01 Nov Christy: Checking off the customer list
Round Lake, Minnesota—Our two Round Lake, Minnesota, jobs have been completed, with the exception of a couple replants to clean up, as well as our Hartley customer. It is great to have these three jobs pretty much done, as they usually take up the majority of our fall schedule around home.
With customers being pretty close to covered here by home, Paul sent four of the crew with us up to Elkton, South Dakota, to help Gary cover acres and hopefully get much closer to being done. Since that has left only Paul, a truck driver, and a cart operator here by home, I’m hoping to start working on clearing out the one crew camper here, and work on cleaning up the crew quarters attached to Gary’s shop. I will be happy to get in there as I’ve been running so much lately I haven’t had time to give our crew quarters a good cleaning and change bedding.
Out in Roscoe, South Dakota, our crew has been steadily chipping away at corn acres for a little over a week. It averaged overall this week 153 bushels per acre. The moisture has been dry, with the exception of one-half section of replanted corn that ended up being dried. All of this corn will be going to elevators, and a little to bins. They’ve still got a pretty good stretch to go before getting completed. According to Patrick, our crew leader in Roscoe, it’ll be a couple of weeks yet before they will be seeing the end.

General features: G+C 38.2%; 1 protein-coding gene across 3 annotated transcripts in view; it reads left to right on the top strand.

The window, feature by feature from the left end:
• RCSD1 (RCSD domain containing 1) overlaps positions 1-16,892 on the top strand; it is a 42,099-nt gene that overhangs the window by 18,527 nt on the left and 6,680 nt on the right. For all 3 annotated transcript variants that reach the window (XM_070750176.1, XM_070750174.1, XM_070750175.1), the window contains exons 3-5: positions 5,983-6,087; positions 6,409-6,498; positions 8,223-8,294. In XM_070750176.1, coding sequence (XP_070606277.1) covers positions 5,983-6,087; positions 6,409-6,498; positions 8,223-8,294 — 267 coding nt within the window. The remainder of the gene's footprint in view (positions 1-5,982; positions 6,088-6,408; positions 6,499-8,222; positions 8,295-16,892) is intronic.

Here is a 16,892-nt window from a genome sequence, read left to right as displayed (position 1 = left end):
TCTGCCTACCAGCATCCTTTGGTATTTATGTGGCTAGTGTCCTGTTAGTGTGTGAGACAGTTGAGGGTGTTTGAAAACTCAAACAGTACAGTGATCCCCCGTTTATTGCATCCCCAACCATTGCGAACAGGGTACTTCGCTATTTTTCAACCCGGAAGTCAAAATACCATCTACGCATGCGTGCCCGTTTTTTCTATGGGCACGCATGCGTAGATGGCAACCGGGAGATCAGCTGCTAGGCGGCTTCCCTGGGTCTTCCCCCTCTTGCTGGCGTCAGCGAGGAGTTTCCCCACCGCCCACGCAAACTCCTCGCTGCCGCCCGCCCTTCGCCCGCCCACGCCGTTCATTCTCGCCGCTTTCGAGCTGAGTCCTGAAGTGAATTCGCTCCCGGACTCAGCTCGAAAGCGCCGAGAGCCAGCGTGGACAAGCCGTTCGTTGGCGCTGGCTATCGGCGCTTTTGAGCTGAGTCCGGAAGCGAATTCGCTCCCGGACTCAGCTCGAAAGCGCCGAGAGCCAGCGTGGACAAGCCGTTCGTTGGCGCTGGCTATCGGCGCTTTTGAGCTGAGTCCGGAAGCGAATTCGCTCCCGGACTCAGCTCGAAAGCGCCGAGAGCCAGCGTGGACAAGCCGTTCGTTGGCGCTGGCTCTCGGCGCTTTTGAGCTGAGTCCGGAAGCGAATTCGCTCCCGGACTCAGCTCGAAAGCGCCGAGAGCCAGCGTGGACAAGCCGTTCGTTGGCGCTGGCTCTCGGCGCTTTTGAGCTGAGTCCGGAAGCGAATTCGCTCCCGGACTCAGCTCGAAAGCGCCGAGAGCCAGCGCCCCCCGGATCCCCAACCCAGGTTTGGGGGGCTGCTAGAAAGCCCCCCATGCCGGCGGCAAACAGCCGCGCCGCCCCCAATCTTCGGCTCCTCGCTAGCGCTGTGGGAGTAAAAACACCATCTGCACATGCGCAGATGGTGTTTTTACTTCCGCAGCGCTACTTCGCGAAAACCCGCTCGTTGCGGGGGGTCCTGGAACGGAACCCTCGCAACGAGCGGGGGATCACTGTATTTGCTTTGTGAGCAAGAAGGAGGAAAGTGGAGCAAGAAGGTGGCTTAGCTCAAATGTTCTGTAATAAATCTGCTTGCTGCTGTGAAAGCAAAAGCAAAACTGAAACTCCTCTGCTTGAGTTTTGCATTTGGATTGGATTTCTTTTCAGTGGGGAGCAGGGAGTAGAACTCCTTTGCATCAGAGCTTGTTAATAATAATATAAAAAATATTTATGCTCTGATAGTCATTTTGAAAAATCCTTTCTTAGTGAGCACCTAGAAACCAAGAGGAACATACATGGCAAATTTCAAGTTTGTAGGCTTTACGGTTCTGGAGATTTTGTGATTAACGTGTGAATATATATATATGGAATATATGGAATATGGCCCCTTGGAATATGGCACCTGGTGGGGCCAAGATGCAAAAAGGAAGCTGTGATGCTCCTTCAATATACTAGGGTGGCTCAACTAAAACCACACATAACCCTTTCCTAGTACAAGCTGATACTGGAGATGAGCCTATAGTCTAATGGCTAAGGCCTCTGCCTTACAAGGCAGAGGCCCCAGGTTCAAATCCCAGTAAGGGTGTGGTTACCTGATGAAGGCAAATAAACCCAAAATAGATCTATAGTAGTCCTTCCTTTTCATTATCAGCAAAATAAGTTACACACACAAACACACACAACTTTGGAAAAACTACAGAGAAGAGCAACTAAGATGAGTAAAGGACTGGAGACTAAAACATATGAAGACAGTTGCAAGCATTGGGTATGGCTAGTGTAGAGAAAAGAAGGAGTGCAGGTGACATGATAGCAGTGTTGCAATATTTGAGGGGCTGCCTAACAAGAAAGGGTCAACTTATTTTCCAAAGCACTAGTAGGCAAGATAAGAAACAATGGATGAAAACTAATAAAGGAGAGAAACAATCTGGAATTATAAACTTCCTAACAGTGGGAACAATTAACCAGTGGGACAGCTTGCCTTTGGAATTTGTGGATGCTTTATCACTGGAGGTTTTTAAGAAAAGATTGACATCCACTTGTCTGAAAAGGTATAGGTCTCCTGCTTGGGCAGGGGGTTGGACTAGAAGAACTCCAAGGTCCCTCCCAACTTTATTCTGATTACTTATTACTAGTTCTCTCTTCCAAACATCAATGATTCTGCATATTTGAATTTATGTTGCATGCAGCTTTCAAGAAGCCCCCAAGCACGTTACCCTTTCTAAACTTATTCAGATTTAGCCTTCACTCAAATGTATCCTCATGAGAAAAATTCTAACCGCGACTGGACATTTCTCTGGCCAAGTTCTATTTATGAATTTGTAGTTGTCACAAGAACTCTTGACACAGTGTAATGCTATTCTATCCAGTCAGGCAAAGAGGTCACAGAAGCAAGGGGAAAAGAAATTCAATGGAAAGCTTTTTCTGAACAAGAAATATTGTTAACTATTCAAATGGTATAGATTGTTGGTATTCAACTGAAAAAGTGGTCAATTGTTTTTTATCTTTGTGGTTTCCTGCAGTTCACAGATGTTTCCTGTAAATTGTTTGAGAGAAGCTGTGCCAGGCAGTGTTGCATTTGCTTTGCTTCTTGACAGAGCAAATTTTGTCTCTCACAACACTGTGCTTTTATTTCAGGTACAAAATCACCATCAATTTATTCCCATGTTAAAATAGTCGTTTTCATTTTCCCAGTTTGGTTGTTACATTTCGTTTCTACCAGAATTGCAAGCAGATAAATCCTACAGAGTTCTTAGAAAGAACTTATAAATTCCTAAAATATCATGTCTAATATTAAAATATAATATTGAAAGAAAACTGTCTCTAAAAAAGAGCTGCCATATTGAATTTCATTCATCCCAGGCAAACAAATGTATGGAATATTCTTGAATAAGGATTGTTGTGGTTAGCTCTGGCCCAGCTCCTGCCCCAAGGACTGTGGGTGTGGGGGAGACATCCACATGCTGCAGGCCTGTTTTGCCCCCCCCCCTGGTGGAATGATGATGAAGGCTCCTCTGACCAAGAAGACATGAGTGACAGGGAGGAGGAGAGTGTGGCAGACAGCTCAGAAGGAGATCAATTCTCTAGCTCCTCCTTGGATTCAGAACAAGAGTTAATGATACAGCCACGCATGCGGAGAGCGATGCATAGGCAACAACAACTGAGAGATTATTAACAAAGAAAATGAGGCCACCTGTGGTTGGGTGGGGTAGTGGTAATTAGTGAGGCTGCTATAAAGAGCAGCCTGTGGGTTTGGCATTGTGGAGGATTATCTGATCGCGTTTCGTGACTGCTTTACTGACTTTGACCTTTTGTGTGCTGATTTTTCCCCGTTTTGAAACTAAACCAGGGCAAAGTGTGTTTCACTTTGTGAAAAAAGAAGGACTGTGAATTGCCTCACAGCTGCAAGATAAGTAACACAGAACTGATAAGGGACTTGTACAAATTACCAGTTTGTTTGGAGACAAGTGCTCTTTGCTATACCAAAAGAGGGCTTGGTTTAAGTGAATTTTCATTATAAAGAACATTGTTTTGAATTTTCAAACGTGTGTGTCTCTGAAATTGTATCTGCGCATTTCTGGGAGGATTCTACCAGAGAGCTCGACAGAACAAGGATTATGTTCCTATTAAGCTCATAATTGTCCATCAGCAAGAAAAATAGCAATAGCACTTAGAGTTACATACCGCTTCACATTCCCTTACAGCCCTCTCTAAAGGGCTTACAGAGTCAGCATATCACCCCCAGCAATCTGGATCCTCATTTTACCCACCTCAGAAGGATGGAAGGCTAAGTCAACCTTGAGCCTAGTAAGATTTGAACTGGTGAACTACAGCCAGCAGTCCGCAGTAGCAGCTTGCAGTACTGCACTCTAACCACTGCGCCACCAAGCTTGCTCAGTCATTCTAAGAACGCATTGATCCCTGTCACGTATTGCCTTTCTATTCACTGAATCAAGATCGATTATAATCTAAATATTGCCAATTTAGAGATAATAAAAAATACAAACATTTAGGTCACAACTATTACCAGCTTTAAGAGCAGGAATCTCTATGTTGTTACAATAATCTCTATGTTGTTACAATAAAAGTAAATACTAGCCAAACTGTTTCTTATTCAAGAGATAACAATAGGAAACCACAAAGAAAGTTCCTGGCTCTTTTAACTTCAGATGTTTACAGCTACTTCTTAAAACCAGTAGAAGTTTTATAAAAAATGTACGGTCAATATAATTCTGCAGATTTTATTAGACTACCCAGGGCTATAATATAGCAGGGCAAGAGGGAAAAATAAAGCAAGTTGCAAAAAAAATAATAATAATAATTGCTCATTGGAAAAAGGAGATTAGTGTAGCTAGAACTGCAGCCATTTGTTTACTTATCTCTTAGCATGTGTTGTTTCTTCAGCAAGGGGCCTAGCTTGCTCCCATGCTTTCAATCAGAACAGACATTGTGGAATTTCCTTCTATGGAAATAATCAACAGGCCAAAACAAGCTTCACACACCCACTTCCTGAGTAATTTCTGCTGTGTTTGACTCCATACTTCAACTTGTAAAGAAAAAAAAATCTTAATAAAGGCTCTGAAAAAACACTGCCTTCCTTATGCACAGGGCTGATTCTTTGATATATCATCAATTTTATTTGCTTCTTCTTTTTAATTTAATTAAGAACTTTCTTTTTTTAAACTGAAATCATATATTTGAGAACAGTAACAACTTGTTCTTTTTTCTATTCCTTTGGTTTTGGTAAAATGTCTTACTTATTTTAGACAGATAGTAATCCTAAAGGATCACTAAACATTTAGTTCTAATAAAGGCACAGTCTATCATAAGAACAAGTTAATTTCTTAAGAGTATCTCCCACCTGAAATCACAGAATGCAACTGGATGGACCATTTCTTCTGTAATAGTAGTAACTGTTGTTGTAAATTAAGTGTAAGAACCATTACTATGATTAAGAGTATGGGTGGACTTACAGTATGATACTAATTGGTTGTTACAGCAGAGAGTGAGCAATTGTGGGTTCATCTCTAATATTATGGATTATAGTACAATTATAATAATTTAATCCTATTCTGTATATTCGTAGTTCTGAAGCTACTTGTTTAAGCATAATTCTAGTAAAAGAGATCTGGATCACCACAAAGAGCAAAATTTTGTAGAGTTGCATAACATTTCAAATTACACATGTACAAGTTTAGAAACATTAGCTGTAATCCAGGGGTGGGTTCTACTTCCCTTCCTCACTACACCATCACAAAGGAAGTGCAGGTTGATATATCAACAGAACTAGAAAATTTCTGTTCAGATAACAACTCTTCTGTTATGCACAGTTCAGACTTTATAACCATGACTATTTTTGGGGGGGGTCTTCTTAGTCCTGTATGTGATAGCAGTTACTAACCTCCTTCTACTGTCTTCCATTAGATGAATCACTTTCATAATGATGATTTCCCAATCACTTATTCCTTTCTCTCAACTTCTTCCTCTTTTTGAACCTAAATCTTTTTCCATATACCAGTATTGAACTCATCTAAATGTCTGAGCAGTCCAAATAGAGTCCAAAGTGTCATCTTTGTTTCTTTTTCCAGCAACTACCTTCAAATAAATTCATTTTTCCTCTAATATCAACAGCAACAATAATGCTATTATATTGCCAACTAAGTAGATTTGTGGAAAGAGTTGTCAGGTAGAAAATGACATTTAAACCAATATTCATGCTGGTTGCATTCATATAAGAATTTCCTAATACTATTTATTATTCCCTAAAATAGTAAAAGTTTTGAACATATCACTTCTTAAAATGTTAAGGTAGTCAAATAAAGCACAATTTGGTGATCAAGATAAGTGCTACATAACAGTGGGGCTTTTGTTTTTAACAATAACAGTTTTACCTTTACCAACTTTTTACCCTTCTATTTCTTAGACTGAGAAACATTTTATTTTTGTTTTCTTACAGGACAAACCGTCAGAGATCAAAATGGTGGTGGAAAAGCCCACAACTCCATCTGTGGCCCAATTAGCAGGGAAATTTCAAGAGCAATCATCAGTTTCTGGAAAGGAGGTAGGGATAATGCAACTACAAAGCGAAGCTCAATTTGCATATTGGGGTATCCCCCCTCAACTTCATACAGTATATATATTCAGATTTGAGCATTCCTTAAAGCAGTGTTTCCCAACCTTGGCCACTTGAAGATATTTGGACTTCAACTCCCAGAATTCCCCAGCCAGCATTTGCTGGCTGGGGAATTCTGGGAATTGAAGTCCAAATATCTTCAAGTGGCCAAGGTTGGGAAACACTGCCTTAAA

Before getting finished by Round Lake, Minnesota, we caught a pretty neat sight that I’d never seen before. After a little research I discovered it’s a type of halo, either called a circular halo or 22-degree halo. They’re fairly common and even though it wasn’t particularly cold that day, it was an impressive sight. I have only ever witnessed sun dogs before, and the difference is that the circular halo goes all the way around the sun (or moon) and the sun dog looks like parentheses around the sun.
We have a farmer by Fulda, Minnesota, who we help when we can and Paul has moved over there now to help him get finished. The corn by Fulda is doing about 185 bushels per acre where tile hasn’t been put in, but the tiled farms have been doing upwards of 220 bushels per acre. Last night a pretty serious thunderstorm pulled through that area and dumped a decent amount of rain, so we’ll have to see if we will be able to get back into the field there later this afternoon or if we’ll have to wait until tomorrow.
With a few crew members starting to head out back for home, we’ve needed a little help filling in the gaps. Gary’s brother, Richard Paplow, came to help us truck some this weekend, and it’s never a dull moment when he’s in the field. We’re grateful for the extra help here towards the end of season.
The sunsets have been absolutely stellar this fall.
Christy Paplow can be reached at firstname.lastname@example.org.
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